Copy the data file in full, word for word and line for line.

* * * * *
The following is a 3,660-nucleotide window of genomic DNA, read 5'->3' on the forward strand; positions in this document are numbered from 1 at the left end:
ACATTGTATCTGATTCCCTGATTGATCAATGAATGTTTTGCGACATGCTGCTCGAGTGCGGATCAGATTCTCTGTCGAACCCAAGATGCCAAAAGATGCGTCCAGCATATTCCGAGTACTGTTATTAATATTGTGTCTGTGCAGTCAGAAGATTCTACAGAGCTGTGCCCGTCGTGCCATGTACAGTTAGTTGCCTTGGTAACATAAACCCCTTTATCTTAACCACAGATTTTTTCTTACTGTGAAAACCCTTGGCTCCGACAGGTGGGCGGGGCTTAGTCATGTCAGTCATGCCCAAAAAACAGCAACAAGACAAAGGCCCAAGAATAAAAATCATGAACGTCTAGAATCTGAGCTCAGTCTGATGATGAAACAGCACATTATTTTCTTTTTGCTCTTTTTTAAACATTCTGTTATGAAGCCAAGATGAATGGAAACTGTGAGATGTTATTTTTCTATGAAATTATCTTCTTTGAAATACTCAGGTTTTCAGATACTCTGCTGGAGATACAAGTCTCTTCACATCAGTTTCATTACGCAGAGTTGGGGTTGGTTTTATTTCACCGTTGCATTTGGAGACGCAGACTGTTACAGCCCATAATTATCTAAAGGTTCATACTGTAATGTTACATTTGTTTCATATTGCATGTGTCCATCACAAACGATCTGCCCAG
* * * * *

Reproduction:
The following is a 3,660-nucleotide window of genomic DNA, read 5'->3' on the forward strand; positions in this document are numbered from 1 at the left end:
ACATTGTATCTGATTCCCTGATTGATCAATGAATGTTTTGCGACATGCTGCTCGAGTGCGGATCAGATTCTCTGTCGAACCCAAGATGCCAAAAGATGCGTCCAGCATATTCCGAGTACTGTTATTAATATTGTGTCTGTGCAGTCAGAAGATTCTACAGAGCTGTGCCCGTCGTGCCATGTACAGTTAGTTGCCTTGGTAACATAAACCCCTTTATCTTAACCACAGATTTTTTCTTACTGTGAAAACCCTTGGCTCCGACAGGTGGGCGGGGCTTAGTCATGTCAGTCATGCCCAAAAAACAGCAACAAGACAAAGGCCCAAGAATAAAAATCATGAACGTCTAGAATCTGAGCTCAGTCTGATGATGAAACAGCACATTATTTTCTTTTTGCTCTTTTTTAAACATTCTGTTATGAAGCCAAGATGAATGGAAACTGTGAGATGTTATTTTTCTATGAAATTATCTTCTTTGAAATACTCAGGTTTTCAGATACTCTGCTGGAGATACAAGTCTCTTCACATCAGTTTCATTACGCAGAGTTGGGGTTGGTTTTATTTCACCGTTGCATTTGGAGACGCAGACTGTTACAGCCCATAATTATCTAAAGGTTCATACTGTAATGTTACATTTGTTTCATATTGCATGTGTCCATCACAAACGATCTGCCCAG